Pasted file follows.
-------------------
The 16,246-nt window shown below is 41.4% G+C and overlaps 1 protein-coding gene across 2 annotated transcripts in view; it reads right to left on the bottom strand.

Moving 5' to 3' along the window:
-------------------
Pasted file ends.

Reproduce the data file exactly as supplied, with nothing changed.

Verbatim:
The 16,246-nt window shown below is 41.4% G+C and overlaps 1 protein-coding gene across 2 annotated transcripts in view; it reads right to left on the bottom strand.

Moving 5' to 3' along the window: